Networked names: Co-authoring nomenclature in eighteenth-century botany

  • DIETZ, Bettina (PI)

Project: Research project

Project Details


This project explores far-reaching forms of co-authorship in late seventeenth-century and eighteenth-century botanical nomenclature that resulted from the necessity of procuring and processing ever-growing amounts of information. To this end two interrelated, but so far largely unresearched scholarly practices will be investigated: first, the collaborative identification of so-called synonyms, that is, different names given to a plant by different botanists in the absence of a binding nomenclature, in a process that took up a considerable amount of every botanist’s time; and second, the widespread phenomenon of posthumously publishing the botanical manuscripts and illustrations that were left behind after a scholar’s death. Often several consecutive authors were involved in a publishing process whose aim was less to make the material available to the botanical community in an original version than to update, correct and rearrange it, especially the synonyms. The resulting layering of information shaped not only the appearance of the published text, but also a concept of scientific authorship. Botanical names were an assemblage of contributions by many; the botanical author was a ‘composite’.

This three-year project will show, first, that the comparative process of identifying synonyms required and generated an ever-expanding mass of data, which was used continuously to supplement and rearrange plant names. The primary sources of information were botanical publications, including the illustrations they contained, and botanical correspondence. Second, it will argue that although the greatest care was taken, work on synonyms was never entirely free of errors, which meant that the lists of synonyms and the taxonomical classification of plants had to be constantly corrected. This required long-term international collaborations, the aggregated results of which were published in continuously updated versions or editions of a text.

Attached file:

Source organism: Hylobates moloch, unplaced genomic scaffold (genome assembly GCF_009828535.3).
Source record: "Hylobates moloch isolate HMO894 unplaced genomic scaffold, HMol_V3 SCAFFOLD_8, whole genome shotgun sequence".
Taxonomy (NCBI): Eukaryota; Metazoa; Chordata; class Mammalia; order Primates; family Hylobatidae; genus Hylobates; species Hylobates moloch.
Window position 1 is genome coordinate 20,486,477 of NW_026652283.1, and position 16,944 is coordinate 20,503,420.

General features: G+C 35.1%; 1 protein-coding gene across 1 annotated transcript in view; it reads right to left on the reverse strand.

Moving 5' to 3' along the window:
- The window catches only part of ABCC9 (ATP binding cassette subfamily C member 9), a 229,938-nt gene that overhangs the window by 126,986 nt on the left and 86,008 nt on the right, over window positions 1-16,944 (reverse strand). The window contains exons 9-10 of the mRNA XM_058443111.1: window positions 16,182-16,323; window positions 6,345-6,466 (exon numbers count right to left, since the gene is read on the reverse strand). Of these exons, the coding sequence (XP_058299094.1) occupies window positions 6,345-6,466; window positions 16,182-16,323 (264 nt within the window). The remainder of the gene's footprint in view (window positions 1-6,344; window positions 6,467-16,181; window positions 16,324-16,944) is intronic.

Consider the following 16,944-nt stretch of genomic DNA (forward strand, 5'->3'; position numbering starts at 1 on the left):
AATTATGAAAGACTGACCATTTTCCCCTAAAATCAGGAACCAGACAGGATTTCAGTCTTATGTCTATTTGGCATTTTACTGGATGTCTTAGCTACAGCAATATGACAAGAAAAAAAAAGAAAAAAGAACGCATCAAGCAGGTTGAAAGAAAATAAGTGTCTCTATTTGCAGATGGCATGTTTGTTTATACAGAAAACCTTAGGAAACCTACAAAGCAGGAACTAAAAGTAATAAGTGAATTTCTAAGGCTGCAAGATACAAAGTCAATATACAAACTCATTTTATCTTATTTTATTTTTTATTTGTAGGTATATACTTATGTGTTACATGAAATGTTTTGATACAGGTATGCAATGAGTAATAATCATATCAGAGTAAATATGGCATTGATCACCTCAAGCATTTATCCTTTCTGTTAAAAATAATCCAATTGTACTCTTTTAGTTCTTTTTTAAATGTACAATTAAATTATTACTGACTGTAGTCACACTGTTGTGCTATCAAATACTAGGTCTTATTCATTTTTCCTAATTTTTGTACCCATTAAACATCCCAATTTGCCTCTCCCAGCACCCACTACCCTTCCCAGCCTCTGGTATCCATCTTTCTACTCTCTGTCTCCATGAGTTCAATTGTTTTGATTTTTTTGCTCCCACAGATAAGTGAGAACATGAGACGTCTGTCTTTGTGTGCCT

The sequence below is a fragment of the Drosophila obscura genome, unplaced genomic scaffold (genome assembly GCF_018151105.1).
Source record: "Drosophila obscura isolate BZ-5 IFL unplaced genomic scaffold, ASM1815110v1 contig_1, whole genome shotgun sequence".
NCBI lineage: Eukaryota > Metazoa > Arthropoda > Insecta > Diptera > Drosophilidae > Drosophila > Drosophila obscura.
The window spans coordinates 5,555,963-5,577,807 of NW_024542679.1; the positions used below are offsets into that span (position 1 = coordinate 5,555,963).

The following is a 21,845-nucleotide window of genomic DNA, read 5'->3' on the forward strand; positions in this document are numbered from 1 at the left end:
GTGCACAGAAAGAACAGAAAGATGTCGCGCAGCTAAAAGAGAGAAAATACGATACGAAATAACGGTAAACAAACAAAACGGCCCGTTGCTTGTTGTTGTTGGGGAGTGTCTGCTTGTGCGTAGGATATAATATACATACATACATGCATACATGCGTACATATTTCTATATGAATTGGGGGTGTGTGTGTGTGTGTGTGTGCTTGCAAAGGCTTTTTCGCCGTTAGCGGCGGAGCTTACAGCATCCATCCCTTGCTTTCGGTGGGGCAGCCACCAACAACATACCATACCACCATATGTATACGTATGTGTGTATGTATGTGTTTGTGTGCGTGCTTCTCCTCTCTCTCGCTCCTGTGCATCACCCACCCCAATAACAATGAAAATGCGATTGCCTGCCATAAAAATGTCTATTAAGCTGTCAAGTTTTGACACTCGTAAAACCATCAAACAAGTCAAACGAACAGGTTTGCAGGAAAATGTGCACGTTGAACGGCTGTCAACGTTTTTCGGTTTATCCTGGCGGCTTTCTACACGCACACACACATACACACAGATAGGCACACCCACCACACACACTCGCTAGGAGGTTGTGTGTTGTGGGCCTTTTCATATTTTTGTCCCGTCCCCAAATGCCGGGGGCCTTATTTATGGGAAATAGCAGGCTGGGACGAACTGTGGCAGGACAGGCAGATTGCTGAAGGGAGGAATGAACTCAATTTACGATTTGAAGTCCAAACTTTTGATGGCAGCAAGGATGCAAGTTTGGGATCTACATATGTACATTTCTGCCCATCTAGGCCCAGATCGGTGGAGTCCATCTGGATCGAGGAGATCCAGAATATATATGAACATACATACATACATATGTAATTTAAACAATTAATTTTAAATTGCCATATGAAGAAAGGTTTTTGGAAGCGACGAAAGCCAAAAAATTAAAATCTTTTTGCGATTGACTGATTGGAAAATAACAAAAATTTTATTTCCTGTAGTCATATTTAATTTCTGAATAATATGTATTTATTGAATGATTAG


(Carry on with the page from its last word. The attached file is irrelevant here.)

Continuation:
Third, it will argue that these collaborations resulted in far-reaching forms of co- authorship. Case studies on the posthumous publication of Charles Plumier’s (1646- 1704) and Paul Hermann’s (1646-1695) papers by the Dutch botanist Johannes Burman (1707-1780) and others will trace how editors, correspondents, and translators all contributed to collecting, updating, and correcting information on plant names. Synonymies were co-authored through an international and intergenerational process of information layering. And, fourth, the project will demonstrate that this networked approach generated networked names that reflect the epistemic interconnectedness of the botanical community.
Effective start/end date1/08/1931/01/23


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